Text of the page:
For these and other reasons the research necessary to produce the definitive history of sexual mores, without which no adequate interpretive history can be written, must take many years to prepare and is unlikely to be carried out in the near future. It need hardly be said that the present book makes no pretensions to constitute such a definitive work: its brevity alone makes that clear. As will be seen from the bibliography, about 250 works were consulted in preparing it; even this limited enquiry yielded material for a volume two or three times the size of this one. Within the time available, and in the circumstances I have described, all that was possible was a broad survey, in which the principal features of the landscape should be described and selected points explored. Not only is much condensed or omitted, but the story has been told almost wholly from the man's point of view. I have not attempted to consider how far women were able to develop their distinctive attitude to sex, how far they accepted male standards, and what the consequences were for them.
Nor have I had room to draw comparisons between Western (chiefly English) attitudes and those of other cultures, neither those which have vanished nor those which anthropologists have studied in our own day.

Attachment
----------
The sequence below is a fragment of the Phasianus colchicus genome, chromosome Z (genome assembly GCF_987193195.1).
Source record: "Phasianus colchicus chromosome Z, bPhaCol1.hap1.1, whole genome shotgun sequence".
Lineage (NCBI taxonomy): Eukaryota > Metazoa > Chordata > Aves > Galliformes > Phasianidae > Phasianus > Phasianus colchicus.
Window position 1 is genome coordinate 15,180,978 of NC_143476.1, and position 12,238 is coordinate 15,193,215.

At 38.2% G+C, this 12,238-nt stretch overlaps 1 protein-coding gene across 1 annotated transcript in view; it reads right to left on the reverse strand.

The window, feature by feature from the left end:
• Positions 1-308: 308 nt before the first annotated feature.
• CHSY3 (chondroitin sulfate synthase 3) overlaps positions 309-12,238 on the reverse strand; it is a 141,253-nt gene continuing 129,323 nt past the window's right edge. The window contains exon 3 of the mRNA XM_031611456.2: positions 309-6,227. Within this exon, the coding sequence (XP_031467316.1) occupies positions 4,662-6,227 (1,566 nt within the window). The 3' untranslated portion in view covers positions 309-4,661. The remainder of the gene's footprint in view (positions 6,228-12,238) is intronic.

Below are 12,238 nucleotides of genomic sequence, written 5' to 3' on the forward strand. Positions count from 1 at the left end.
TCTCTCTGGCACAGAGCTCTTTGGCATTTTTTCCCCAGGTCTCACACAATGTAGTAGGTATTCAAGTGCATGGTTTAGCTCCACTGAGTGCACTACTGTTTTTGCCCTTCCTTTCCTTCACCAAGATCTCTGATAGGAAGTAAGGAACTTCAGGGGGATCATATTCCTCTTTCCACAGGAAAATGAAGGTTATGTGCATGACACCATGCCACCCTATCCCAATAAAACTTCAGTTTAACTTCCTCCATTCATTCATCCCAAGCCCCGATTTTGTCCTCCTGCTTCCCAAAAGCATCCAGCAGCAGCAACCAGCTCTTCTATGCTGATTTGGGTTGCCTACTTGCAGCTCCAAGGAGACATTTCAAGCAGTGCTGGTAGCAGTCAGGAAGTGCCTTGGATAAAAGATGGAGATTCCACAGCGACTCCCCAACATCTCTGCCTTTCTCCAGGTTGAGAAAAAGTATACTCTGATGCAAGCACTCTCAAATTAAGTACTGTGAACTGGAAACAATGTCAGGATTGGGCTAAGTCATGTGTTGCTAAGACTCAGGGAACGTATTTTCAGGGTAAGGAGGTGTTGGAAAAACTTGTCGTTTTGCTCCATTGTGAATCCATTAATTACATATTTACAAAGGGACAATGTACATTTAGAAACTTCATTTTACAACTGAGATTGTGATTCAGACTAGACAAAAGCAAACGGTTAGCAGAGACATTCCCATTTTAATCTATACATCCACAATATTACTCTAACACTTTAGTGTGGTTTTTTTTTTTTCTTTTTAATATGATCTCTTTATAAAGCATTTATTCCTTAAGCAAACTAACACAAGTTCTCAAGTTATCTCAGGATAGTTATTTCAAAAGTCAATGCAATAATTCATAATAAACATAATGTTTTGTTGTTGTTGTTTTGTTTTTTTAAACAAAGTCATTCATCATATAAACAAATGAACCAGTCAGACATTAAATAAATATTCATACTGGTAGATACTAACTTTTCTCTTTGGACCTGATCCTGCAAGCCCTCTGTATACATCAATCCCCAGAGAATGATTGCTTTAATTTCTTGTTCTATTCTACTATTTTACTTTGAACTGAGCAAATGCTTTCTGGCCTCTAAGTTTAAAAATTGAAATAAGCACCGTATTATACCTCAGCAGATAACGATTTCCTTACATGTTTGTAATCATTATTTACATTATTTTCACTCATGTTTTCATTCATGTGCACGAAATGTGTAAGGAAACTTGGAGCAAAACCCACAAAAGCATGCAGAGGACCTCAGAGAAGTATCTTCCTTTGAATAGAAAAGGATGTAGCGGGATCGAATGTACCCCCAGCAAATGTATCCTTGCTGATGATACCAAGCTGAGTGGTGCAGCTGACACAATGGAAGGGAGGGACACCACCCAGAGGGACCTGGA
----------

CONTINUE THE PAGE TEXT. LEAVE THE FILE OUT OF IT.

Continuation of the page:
The work is, however, more than just a history. It offers a working theory to account for the changes in sexual attitudes which it records, and attempts to show that the analysis of these changes can be used to cast new light on certain historical problems which have long been held controversial, such as the nature of the relationship between the troubadours and their "Mistresses" and the nature of Catharist heresy. It attempts also to bring into one coherent picture a number of topics which have hitherto been treated in isolation, and to establish connections between phenomena so apparently diverse as heresy and homosexuality, Christianity and dancing, phallic worship and the Abode of Love. Above all, it seeks to show the remarkable continuity of the sex attitudes which form part of Western culture: the proportions in which the elements are mixed vary widely, but the ingredients remain amazingly constant.